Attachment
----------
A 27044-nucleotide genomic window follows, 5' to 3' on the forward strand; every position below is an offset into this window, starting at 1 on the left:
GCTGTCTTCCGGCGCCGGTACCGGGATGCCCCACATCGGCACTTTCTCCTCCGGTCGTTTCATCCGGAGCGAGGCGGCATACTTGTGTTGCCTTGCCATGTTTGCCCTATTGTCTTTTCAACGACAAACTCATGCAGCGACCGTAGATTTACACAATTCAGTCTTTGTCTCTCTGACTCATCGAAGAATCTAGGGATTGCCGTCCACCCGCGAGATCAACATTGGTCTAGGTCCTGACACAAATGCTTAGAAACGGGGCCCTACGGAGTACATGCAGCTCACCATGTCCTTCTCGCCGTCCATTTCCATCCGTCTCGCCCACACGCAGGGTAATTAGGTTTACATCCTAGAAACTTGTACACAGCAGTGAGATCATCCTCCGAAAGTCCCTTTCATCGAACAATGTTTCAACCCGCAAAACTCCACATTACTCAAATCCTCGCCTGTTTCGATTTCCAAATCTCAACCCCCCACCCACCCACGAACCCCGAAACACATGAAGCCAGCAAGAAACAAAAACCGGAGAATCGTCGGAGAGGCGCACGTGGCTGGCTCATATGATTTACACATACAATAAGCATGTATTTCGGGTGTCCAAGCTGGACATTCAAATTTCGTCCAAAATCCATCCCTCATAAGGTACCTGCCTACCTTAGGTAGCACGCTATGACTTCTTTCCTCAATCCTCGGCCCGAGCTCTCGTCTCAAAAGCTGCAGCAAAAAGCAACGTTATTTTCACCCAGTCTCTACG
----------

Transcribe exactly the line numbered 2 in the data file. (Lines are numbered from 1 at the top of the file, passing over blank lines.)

GCTGTCTTCCGGCGCCGGTACCGGGATGCCCCACATCGGCACTTTCTCCTCCGGTCGTTTCATCCGGAGCGAGGCGGCATACTTGTGTTGCCTTGCCATGTTTGCCCTATTGTCTTTTCAACGACAAACTCATGCAGCGACCGTAGATTTACACAATTCAGTCTTTGTCTCTCTGACTCATCGAAGAATCTAGGGATTGCCGTCCACCCGCGAGATCAACATTGGTCTAGGTCCTGACACAAATGCTTAGAAACGGGGCCCTACGGAGTACATGCAGCTCACCATGTCCTTCTCGCCGTCCATTTCCATCCGTCTCGCCCACACGCAGGGTAATTAGGTTTACATCCTAGAAACTTGTACACAGCAGTGAGATCATCCTCCGAAAGTCCCTTTCATCGAACAATGTTTCAACCCGCAAAACTCCACATTACTCAAATCCTCGCCTGTTTCGATTTCCAAATCTCAACCCCCCACCCACCCACGAACCCCGAAACACATGAAGCCAGCAAGAAACAAAAACCGGAGAATCGTCGGAGAGGCGCACGTGGCTGGCTCATATGATTTACACATACAATAAGCATGTATTTCGGGTGTCCAAGCTGGACATTCAAATTTCGTCCAAAATCCATCCCTCATAAGGTACCTGCCTACCTTAGGTAGCACGCTATGACTTCTTTCCTCAATCCTCGGCCCGAGCTCTCGTCTCAAAAGCTGCAGCAAAAAGCAACGTTATTTTCACCCAGTCTCTACG